Doctor insights on:
Tamoxifen Breast Hormone Receptors
Should I take tamoxifen to reduce the risk of a new tumor if my breast tumor does not have hormone receptors?
No: At this time, we don't have any research evidence showing benefit of tamoxifen if your breast cancer was negative for the estrogen and Progesterone receptor. Tamoxifen has risks (blood clots, stroke, uterine cancer) and side effects, so it should not be taken without a good reason. ...Read moreSee 2 more doctor answers
This medication is used to: treat breast cancer that has spread to other parts of the body in men and women. Treat early breast cancer in women who have already been treated with surgery, radiation, and/or chemotherapy. Reduce the risk of developing a more serious type of breast cancer in women who have had ductal carcinoma in situ (dcis; a type of breast cancer ...Read more
Is combined tamoxifen plus hormonal therapy better for breast cancer in pre or postmenopausal women?
Estrogen supression: In general, aromatase inhibitor is only indicated for postmenopausal women ;not for premenopausal; while on the other hand, tamoxifen can be given either in pre or postmenopausal. Only thing is that tamoxifen can cause a little bit higher risk for complication -i.e. Risk for blood clots and risk for develping uterine cancer- when used in older population- age of -65 Y.O. Or above. ...Read moreSee 2 more doctor answers
Is single duct l nipple clear d/c ever just hormones? Prolactin level good and breast sono of nipple clear.
Please read this: Video: if i had - unilateral nipple discharge - dr. Sarah a ... www.insidermedicine.com/archives/video_if_i_had... There is an excellent discussion of your symptom along with statistics that are much in your favor, but which nonetheless require a full work-up. Play it safe and have this evaluated fully. You will understand after your done with the article. ...Read more
Can leaving in a implant contraceptive cause over production of prolactin or detrimental hormone fluctuations? Tenderness and size increase in breasts
D/W oncologist: Treatment will depend not only the stage but also the biology of the cancer- whether it is estrogen positive, her2neu positive, whether it is lymph node positive or not. Also depends on your preference and overall health condition. Different test like oncotype dx, mammaprint can give you more info-re- recurrence risk of cancer and will be helpful in choosing the right therapy for you.D/w your md. ...Read moreSee 2 more doctor answers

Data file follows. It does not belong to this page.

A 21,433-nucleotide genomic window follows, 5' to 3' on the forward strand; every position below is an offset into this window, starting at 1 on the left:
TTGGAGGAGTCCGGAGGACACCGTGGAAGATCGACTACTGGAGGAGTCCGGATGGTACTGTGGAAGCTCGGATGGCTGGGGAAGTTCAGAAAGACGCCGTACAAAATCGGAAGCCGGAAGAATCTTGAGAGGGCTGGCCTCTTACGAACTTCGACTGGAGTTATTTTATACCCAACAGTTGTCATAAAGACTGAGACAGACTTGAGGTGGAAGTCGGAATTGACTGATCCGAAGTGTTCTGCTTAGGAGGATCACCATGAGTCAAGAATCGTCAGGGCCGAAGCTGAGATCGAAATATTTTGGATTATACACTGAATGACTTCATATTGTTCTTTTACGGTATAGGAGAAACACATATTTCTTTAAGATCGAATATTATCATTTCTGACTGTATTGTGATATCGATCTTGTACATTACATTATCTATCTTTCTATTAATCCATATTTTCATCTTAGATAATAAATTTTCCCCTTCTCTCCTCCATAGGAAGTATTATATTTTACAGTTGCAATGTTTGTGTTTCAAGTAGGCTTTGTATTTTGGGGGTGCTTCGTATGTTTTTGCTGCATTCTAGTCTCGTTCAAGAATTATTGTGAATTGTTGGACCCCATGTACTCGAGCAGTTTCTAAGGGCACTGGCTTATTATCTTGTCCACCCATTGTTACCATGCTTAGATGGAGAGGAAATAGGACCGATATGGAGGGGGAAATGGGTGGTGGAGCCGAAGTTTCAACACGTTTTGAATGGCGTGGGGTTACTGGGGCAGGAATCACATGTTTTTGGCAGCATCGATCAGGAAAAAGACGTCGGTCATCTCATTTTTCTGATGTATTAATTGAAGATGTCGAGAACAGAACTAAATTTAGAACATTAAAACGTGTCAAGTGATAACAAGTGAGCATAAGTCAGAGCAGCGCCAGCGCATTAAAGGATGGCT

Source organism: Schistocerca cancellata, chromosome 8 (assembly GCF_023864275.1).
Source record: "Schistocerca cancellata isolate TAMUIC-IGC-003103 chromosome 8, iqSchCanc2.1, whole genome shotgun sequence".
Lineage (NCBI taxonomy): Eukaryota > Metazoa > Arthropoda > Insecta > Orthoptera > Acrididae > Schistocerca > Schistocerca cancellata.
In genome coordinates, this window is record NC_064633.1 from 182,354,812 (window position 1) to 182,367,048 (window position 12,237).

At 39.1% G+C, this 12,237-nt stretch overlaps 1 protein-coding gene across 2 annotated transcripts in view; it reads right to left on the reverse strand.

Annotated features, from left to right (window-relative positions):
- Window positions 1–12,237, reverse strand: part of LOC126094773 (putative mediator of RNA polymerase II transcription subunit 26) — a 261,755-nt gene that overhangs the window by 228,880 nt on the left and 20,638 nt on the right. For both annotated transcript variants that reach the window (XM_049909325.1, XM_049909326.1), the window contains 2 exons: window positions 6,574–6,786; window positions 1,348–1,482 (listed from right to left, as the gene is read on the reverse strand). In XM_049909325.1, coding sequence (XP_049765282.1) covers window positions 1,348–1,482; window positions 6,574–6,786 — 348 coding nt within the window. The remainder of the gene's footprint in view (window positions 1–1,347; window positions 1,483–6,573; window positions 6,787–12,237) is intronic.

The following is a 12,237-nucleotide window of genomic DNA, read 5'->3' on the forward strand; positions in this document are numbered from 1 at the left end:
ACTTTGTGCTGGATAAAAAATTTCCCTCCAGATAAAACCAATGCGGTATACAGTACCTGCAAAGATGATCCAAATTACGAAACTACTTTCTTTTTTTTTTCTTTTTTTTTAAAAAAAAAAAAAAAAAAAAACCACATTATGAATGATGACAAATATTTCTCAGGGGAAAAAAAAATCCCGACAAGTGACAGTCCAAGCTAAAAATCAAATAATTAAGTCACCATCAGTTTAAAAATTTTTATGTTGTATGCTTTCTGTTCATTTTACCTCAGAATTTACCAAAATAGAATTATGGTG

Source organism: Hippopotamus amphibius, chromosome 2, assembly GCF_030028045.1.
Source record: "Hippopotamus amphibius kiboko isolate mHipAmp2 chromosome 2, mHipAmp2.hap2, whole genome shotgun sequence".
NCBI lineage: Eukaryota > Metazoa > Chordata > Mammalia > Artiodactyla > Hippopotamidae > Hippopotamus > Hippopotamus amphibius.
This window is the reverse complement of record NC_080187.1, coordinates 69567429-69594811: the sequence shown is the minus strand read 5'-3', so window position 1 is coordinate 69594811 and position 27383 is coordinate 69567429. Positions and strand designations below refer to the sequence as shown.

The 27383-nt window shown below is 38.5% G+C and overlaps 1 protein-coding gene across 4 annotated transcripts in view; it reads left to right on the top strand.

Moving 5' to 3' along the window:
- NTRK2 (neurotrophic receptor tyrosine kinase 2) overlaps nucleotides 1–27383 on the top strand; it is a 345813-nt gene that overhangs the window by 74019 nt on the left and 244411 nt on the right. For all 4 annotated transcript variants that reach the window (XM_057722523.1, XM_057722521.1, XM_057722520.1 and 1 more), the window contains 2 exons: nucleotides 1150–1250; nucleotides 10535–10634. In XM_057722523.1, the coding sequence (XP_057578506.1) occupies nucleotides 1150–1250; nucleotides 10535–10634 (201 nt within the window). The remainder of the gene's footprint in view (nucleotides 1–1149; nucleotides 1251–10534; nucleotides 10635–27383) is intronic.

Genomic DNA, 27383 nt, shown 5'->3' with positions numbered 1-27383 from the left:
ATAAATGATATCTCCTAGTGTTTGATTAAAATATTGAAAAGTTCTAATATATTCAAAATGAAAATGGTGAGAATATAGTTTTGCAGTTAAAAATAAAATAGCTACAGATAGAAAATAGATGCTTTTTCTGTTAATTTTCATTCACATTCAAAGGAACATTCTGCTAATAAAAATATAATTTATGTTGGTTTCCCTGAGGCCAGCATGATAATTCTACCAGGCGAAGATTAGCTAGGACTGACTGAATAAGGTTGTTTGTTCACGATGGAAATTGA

Complicated: Her-2 is an oncogene usually (not always) associated with er- tumors. We know that it is in general associated with a worse prognosis, but women with her 2+ tumors may respond dramatically to Herceptin (trastuzumab) - a monoclonal antibody. P53 is a tumor suppressor gene. The relationship between p53 and er is currently under study - it may be that p53 mutations may play a role in tamoxifen responsiveness. ...Read moreSee 1 more doctor answer
Is there a benefit to chemotherapy in hormone receptor positive, node positive postmenopausal breast cancer?
Often: There is increasing data based on the oncotype DX test in women with 1-3 positive notes that shows that some women will not get much benefit from chemo and some will get a great deal. It can be useful in cases where a woman is reluctant to take chemo. This is done on tissue that has been already removed. Most oncologists believe that women who have multiple positive nodes should get chemotherapy. ...Read moreSee 1 more doctor answer
Yes: Tamoxifen is an antiestrogen that blocks the ability of breast cancer cells to use estrogen; therefore, it is only effective in hormone sensitive (estrogen receptor +) breast cancers. When taken for 5 years, tamoxifen has been shown to both stop the growth of cancer cells in breast cancer patients and to prevent the development of breast cancer in women that are at high risk. ...Read moreSee 1 more doctor answer
An organ, cell or molecule that accepts an outside signal and causes an internal change. Eyes receive light, touch receptors send messages to the brain when stimulated by pressure and estrogen receptors bind Estradiol causing responses of normal breast, ovary and uterus cells to rising and falling levels of the female steroid hormones. Most of the time "receptor" refers to one ...Read more
A hormone (from greek ὁρμή, "impetus") is a chemical released by a cell or a gland in one part of the body that sends out messages that affect cells in other parts of the organism. Only a little amount of hormone is required to alter cell metabolism. In essence, it is a chemical messenger that transports a signal from ...Read more
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